(Isaiah 54:12-13 NRSV) I will make your pinnacles of rubies, your gates of jewels, and all your wall of precious stones. {13} All your children shall be taught by the LORD, and great shall be the prosperity of your children.

Authority Spiritual And Temporal (The Power of Politics)

56.   Authority is always a gift from a superior. (Matthew 9:5-8, 28:18-20, John 17:2, Luke 9;1,2 etc)

57.   Authority operates over a specified sphere of influence such as authority to do a certain thing e.g. authority to heal, to cast out demons etc. (Luke 9:1,2) or authority over a certain group of people ( 1 Samuel 9:17)

58.   The Father has given Jesus authority over all flesh. (John 17:2, Matthew 28:18)

59.   The authority given by the Father to Jesus during His earthly ministry included authority to forgive sins and heal the sick (Matthew 9:5-8), and to give life and execute judgment (John 5:26,27).

60.   It also included the authority to give eternal life to those who believe and to grant them status in Heaven as children of God. (John 1:12; 5:26,27; 17:1-3)

61.   Jesus delegated that authority to those undertaking ministry for Him and empowered them to heal the sick, raise the dead, cleanse the lepers, cast out demons, and preach the Kingdom of God. (Luke 9:1, 10:1-3, )

62.   Authority is also granted because of the position a person holds in life. Spiritual authority is given to Christians because they have ascended with Christ and are seated with Him in the heavenly realms as full citizens of Heaven. (Ephesians 1:20, 2:6,7)

63.   Spiritual authority is spiritually transmitted. One of the means of transmission is through the baptism in the Holy Spirit (Acts 1:4-8) just as it was also given to Jesus when He was baptized with the Spirit. (Matthew 3:13-17, 4:23). Another spiritual means of transmission is the “laying on of hands” (Acts 8:17-19, 13:1-3, 1 Timothy 4:14, 2 Timothy 1:6, Hebrews 6:2) in the Old Testament anointing with oil was used in this way.( Leviticus 8:10-12)

64.   Jesus is now at the right hand of the Father with universal authority over all things in Heaven and on earth and exercises this vast authority on behalf of those who engage in the Great Commission. (Matthew 28:18-20, Acts 2:34,35; 5:31)

65.   In the process Jesus gives authority to people like Paul for the building up of the Church. (2 Corinthians 10:8, 13;10) One use of this authority is to “tear down” the Satanic resistance to the progress of the gospel so that people may come to faith. ( 2 Corinthians 10:3-6)

66.    Jesus’ authority over Heaven is no longer contested (Revelation 5) but His authority over earth is bitterly contested by Satan (Revelation 11-20) and by the “kings of the earth” who abrogate this authority to themselves.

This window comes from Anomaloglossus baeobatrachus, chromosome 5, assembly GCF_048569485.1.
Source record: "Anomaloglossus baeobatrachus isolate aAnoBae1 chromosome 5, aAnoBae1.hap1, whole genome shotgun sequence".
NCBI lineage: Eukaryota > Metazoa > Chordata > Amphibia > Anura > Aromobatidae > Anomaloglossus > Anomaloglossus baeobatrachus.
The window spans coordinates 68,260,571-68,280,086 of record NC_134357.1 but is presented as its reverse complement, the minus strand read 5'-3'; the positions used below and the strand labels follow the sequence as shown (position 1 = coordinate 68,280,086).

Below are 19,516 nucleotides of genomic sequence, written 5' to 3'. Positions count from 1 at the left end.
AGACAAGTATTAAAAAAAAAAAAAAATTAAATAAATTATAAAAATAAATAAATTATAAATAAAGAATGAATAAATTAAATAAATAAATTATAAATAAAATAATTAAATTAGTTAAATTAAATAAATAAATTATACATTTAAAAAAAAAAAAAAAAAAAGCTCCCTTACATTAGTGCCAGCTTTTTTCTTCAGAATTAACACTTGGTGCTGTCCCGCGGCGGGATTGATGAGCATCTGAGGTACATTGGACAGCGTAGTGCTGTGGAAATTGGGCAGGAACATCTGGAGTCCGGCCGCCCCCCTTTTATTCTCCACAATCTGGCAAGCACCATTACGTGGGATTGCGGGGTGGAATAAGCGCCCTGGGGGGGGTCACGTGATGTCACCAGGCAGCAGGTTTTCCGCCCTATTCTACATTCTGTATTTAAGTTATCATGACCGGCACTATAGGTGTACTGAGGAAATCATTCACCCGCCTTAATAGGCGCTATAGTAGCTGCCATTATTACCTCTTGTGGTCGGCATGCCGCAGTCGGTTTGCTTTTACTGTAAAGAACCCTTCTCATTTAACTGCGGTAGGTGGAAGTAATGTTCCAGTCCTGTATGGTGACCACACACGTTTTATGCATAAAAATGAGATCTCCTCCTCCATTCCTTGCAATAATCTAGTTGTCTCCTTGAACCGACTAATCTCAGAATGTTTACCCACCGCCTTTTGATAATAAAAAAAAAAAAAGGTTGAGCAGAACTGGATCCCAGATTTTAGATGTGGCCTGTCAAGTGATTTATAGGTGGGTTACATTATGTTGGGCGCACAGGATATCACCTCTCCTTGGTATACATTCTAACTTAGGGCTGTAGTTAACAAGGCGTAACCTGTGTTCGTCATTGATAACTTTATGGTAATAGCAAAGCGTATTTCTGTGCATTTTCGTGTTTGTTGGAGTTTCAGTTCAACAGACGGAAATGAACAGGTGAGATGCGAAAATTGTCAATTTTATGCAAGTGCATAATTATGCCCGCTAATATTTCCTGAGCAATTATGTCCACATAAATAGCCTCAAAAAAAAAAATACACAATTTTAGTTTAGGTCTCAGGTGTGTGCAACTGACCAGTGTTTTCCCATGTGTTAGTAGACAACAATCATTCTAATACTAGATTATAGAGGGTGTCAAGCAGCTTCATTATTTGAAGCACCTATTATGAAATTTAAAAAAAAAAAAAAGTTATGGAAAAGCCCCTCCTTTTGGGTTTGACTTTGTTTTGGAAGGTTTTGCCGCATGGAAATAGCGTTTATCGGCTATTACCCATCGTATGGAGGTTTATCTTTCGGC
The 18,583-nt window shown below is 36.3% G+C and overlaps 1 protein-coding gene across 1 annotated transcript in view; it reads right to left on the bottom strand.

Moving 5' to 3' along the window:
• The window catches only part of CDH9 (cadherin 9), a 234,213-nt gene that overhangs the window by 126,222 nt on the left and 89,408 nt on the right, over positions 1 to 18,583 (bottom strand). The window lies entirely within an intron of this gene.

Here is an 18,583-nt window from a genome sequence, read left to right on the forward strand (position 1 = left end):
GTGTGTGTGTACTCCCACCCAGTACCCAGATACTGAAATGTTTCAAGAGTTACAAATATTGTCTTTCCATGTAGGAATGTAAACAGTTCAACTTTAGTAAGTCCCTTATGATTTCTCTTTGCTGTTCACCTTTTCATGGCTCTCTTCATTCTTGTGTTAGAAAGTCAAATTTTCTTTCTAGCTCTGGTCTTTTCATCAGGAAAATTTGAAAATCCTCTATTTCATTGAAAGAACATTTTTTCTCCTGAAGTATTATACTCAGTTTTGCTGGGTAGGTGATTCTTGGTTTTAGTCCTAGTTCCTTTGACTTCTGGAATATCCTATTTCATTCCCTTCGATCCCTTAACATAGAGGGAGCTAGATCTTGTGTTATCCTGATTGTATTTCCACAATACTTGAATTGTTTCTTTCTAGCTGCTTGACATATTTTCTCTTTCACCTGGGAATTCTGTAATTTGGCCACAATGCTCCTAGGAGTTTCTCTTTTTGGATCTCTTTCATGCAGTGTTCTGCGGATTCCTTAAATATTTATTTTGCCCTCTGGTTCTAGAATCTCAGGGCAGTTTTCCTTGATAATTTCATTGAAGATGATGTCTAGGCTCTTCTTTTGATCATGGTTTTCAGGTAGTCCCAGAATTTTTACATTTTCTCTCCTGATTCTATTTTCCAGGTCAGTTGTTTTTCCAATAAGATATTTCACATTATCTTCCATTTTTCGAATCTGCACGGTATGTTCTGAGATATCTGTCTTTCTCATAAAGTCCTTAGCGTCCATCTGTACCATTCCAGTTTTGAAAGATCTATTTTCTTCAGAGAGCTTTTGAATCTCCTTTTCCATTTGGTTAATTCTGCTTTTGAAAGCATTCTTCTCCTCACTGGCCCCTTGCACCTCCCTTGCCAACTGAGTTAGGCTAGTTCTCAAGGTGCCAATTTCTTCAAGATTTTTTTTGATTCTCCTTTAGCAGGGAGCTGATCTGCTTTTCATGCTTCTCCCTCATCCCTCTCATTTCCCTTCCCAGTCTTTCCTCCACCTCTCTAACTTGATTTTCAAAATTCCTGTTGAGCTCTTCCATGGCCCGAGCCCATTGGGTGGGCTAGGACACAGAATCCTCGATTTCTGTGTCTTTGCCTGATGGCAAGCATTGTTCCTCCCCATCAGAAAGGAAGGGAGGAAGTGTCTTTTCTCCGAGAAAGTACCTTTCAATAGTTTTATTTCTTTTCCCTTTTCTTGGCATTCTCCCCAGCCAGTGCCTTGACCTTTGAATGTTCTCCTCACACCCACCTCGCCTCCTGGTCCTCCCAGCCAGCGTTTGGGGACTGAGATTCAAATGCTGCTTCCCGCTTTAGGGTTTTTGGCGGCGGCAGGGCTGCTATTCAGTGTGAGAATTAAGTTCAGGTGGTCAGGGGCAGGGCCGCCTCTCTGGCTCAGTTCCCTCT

67.   Eventually Jesus authority will be total and He will “rule the nations with a rod of iron” (Revelation 2:26,27) and all kingdoms will be replaced by the kingdom of God (Daniel 2).

68.   God has the power to conform all things in accordance with His will. (Ephesians 1:11)

69.   This includes the political sphere and human authority. (Colossians 2:15-20)

70.   God may delegate to certain people spiritual authority over the nations: Jeremiah 1:9-10 ASV  Then Jehovah put forth his hand, and touched my mouth; and Jehovah said unto me, Behold, I have put my words in thy mouth:  (10)  see, I have this day set thee over the nations and over the kingdoms, to pluck up and to break down and to destroy and to overthrow, to build and to plant.

71.   The three ways in which Christians exercise political authority are as prophets, priests or kings.

72.   Prophets - stand outside the system and speak the word of God to the system on the issues of the day e.g. Jeremiah, Elijah etc.

73.   Priests - pastorally care for those within the system, but are not actively involved in administration themselves e.g. Abiathar the High Priest and his care for David.

74.   Kings - take an administrative post within the system and operate as God’s people to affect the outcome of major decisions e.g. Joseph, Daniel, Nehemiah, Esther, Mordecai.

75.   Authority is maintained by faithful stewardship. (Luke 12:42-48)  Stewardship involves diligent, profitable use of the delegated authority and resources. (parable of the talents). Where a Christian has been unfaithful to his stewardship another may be selected to take his place in that role or ministry. (Acts 1:15-26) Christians need to use their spiritual and temporal authority to advance the kingdom of God - not to pursue their own interests. (Philippians 2:21)

The gospel is necessary if politics is to be redeemed and politics is necessary if the gospel is to effectively capture the culture. Where the missionary has taken note of and appealed to political leadership first of all massive people movements have often been the result. Where the missionary has avoided them and concentrated only on the marginalized the gospel has often been stigmatized as belonging to the politically unacceptable. Where the worker has been brash or politically naïve then the gospel has sometimes been rejected or persecuted. The gospel can be assisted in its spread by Christians with political skills and the gospel can only fully reform a culture if it reforms the power structures in that culture and that will inevitably involve tackling some thorny and potentially divisive political issues.